DevOps Culture and Practices

Aug 01, 2022

The implementation of DevOps within an organization has a significant impact on the culture of that organization. In this video we'll outline DevOps practices and the impact on the people in your organization.

The implementation of DevOps within an organization has a significant impact on the culture of that organization, and that's actually a very positive thing. Having gone through it myself, I honestly can't imagine how we survived before we did that. So, let's go over a few examples. The first and most obvious impact is on the people in your organization. You don't have developers and operations anymore, you just have one group that does both things. This impacts not only the people that are now considered DevOps, but it also impacts all the people that were previously interacting with those teams. But it's much more streamlined and effective.

Roles and responsibilities are much easier to understand, and morale improves throughout the organization. Now, DevOps also has a positive impact on processes. When two groups become one, they can now optimize their joint strategy, and that means that they can implement better processes. In fact, most DevOps teams will implement an Agile methodology pretty quickly after joining together. Another culture impact is tools. DevOps teams will obviously want to implement better tools for helping them achieve their work. But they'll also likely implement tools to help other teams interact with them as well. Now, this can be simple things like bug submission forms, but it can also be tools that help the organization cost out new projects altogether.

Now, DevOps is all about meeting the requirements of the stakeholders in the most efficient way possible. To that end, DevOps tends to be highly transparent. If we're doing something wrong, or if you have any questions, we want you to be able to get answers. We have nothing to hide because we're continuously trying to improve. And so, you can see that DevOps can have a tremendously positive impact on communication within your organization. Everything is streamlined. There aren't multiple teams to talk to, just one. If you have questions or requirements, go ahead and talk to the DevOps team. And that results in a high degree of collaboration. Not only do DevOps teams want to be transparent and facilitate communication, but they want to work with other teams to make sure that the specific requirements of those teams are being met.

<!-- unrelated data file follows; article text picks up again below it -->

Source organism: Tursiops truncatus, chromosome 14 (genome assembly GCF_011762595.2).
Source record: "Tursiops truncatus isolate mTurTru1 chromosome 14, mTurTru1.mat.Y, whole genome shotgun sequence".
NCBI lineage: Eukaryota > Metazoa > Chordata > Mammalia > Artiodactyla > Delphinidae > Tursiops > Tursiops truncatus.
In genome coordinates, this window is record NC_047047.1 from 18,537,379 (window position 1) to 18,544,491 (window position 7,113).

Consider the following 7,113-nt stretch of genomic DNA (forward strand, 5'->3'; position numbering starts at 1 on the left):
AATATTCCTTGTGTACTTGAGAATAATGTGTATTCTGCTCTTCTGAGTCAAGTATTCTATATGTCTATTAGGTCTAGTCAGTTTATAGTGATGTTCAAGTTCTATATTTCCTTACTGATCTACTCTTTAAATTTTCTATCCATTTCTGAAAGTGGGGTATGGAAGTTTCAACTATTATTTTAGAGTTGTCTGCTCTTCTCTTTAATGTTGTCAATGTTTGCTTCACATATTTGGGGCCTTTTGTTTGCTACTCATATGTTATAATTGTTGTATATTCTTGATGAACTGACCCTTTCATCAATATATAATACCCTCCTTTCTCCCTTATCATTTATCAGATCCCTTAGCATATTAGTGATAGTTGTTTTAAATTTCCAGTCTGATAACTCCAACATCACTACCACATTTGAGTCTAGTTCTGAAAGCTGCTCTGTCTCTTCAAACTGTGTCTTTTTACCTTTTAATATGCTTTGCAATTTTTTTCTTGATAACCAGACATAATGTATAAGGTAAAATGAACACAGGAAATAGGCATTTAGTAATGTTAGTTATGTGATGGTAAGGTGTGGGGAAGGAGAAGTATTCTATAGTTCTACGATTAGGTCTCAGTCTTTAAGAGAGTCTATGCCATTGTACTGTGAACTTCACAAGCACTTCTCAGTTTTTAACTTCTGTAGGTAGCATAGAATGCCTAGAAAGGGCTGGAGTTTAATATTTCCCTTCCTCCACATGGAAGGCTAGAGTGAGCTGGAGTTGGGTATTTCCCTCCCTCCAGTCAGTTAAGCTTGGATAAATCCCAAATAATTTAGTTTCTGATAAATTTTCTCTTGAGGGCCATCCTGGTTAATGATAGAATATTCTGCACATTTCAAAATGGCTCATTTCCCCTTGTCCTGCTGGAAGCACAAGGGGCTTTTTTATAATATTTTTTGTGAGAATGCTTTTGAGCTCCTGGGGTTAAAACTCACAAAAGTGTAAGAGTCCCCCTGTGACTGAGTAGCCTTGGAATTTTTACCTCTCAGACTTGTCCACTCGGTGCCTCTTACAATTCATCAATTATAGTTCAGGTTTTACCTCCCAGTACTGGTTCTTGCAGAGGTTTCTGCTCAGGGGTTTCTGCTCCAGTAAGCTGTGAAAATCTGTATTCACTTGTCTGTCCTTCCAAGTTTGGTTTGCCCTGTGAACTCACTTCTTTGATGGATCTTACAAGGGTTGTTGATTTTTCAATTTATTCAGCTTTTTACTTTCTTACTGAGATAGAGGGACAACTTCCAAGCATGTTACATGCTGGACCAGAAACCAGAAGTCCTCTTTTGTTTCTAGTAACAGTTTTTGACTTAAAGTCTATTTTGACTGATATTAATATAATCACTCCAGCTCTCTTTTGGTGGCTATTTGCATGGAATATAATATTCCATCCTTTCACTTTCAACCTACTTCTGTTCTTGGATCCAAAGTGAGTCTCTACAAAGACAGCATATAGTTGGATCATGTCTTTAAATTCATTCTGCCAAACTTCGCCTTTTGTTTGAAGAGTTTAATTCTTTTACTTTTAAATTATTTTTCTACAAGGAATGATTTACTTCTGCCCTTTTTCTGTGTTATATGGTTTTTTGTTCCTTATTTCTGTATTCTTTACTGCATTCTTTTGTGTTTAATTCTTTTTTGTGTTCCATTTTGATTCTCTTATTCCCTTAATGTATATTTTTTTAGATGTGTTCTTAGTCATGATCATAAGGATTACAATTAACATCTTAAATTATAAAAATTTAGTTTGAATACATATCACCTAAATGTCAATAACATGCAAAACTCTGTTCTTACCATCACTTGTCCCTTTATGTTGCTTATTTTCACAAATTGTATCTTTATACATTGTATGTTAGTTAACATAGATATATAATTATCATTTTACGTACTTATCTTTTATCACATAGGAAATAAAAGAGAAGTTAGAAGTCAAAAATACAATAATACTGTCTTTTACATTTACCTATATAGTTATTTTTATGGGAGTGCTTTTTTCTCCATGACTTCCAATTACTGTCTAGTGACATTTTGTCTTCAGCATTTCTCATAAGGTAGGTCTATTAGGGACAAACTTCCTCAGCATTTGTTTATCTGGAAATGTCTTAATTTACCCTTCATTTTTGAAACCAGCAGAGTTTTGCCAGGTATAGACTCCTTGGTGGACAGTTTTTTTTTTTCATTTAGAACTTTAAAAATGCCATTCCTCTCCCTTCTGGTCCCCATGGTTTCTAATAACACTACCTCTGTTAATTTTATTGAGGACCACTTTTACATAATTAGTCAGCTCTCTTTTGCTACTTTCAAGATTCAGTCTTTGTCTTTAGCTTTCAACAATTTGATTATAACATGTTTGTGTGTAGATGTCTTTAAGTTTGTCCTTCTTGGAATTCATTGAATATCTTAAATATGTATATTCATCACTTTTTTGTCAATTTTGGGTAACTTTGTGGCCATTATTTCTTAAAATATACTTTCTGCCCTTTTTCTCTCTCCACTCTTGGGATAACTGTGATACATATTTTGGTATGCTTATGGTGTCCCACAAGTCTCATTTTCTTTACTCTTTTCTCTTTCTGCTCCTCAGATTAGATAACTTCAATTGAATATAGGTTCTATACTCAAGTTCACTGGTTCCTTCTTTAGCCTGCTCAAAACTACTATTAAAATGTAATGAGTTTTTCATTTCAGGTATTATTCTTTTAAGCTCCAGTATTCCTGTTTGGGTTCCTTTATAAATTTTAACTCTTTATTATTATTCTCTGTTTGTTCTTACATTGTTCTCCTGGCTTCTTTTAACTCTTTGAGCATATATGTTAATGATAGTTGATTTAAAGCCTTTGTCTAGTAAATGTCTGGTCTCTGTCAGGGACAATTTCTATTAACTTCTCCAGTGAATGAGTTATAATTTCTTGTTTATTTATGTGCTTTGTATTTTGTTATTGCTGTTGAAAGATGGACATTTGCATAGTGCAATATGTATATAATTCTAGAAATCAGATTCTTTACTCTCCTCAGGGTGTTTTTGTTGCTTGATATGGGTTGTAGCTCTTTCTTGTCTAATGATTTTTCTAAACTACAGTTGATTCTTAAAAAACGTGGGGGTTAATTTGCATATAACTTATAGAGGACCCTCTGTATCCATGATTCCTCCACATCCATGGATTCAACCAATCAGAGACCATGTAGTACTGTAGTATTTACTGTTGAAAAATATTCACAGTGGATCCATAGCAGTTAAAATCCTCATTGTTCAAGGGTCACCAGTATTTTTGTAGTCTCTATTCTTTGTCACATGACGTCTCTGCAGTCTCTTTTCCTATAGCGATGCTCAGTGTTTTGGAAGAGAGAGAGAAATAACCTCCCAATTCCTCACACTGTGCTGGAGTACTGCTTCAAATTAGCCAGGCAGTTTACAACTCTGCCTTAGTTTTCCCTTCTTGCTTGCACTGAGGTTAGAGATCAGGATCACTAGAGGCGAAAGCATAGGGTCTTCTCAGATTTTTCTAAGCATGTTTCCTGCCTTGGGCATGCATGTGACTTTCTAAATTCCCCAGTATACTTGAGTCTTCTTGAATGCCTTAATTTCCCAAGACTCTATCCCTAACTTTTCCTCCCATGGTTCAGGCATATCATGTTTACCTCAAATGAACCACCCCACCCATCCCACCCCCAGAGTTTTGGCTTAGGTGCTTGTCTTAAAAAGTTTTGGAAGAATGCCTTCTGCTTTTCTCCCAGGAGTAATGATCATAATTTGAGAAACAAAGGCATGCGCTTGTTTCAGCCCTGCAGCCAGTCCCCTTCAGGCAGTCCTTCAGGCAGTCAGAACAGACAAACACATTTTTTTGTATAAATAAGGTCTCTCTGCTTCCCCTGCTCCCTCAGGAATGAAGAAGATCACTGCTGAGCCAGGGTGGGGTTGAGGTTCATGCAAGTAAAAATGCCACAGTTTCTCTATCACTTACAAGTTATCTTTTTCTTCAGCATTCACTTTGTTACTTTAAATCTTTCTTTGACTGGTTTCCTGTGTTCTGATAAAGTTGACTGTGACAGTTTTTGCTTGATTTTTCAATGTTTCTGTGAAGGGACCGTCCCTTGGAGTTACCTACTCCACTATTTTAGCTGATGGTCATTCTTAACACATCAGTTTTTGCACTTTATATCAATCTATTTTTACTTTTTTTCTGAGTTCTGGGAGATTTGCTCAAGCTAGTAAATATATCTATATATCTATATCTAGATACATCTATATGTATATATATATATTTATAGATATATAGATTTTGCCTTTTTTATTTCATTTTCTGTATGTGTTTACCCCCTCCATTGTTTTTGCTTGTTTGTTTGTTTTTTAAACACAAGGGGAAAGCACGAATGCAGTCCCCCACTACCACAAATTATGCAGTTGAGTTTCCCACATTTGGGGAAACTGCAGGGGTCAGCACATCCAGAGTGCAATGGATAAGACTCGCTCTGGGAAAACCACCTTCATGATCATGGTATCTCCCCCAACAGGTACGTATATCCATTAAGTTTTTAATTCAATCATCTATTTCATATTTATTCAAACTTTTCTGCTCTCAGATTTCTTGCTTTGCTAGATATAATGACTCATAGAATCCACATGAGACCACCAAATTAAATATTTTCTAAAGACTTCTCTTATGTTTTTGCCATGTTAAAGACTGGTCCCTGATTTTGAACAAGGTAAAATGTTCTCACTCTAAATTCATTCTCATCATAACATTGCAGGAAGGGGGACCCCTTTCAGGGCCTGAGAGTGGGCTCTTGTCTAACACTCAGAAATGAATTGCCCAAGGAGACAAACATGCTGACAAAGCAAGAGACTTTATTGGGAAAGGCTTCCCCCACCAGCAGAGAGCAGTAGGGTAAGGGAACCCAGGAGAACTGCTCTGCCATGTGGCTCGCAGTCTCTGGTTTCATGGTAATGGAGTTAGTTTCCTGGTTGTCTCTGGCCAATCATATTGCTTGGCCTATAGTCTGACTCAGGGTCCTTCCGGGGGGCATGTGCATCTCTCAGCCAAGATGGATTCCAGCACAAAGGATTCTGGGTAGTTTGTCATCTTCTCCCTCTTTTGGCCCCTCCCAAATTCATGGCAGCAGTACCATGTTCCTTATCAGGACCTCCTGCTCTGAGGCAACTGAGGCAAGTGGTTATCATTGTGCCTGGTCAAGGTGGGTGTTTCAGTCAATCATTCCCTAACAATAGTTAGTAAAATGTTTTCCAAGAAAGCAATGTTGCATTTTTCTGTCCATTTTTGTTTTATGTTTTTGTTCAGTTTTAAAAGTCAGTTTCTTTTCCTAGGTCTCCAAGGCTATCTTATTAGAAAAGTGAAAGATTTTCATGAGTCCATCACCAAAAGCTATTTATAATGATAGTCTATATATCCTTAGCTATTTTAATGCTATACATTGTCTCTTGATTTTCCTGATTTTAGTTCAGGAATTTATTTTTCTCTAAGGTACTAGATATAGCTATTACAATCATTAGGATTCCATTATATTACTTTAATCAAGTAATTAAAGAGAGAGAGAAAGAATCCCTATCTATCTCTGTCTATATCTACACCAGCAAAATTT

Now, DevOps also promotes the concept of shared responsibility. It's important to understand that DevOps isn't a team of developers and operations folks. Every member of the team can perform both duties. And no member of the team is individually responsible for any one aspect of a product. All members are equally responsible and accountable. And that results in a much more team-oriented atmosphere. Another culture change DevOps introduces is automation, so much automation. The best way to get to market quickly and frequently is by automating the process, and DevOps inevitably goes there, and that does nothing but benefit the organization as a whole. And because we have so much improvement in communication, collaboration, automation, and shared responsibility, DevOps tends to allow teams to be much more autonomous.

There is very little need to manage a DevOps team. They can self-organize and get things to market quickly and much more efficiently than if there's a manager involved. Now, managers are certainly still required, don't get me wrong, but they can focus on more important things like customer relations and requirements gather. I've also mentioned before that other culture improvements that come from DevOps is access to feedback. DevOps enables a continuous feedback strategy from stakeholders, and that helps everyone in the organization to know what our state is at any given moment and to act on it if we need to. Now, DevOps also helps us to better define our roles and responsibilities. With different teams performing development and operations, there tends to be a fuzzy line between those teams about who does what.

But with DevOps, that fuzziness disappears and the team knows exactly what they're supposed to do at any given moment. And that means that working agreements between DevOps and other teams are much more easy to define, and that has a marked improvement on the organization as a whole. Now, one of the big advantages and culture improvements that DevOps brings to the table is its ability to anticipate risk. Now, by bringing development and operations together under a single entity, a single group, the intimacy with products is improved by all members of that team. That means that DevOps teams can have a much deeper understanding of the systems as a whole, not just the software, but also all of the infrastructure that it runs on.

So, when requirements or questions are raised, any member of the team can have a much keener sense of whether they possess any sort of risk. And finally, one more culture change that DevOps brings is its tendency to perform retrospectives. Now, retrospectives are regular meeting, where the team talks about what's been going well and what could have been done better. And this is a highly effective way of improving the DevOps process, and that tends to bubble through the organization as a whole too. Everyone asks what could have been done better and actions are written down, so everyone can decide what to do to make it better next time.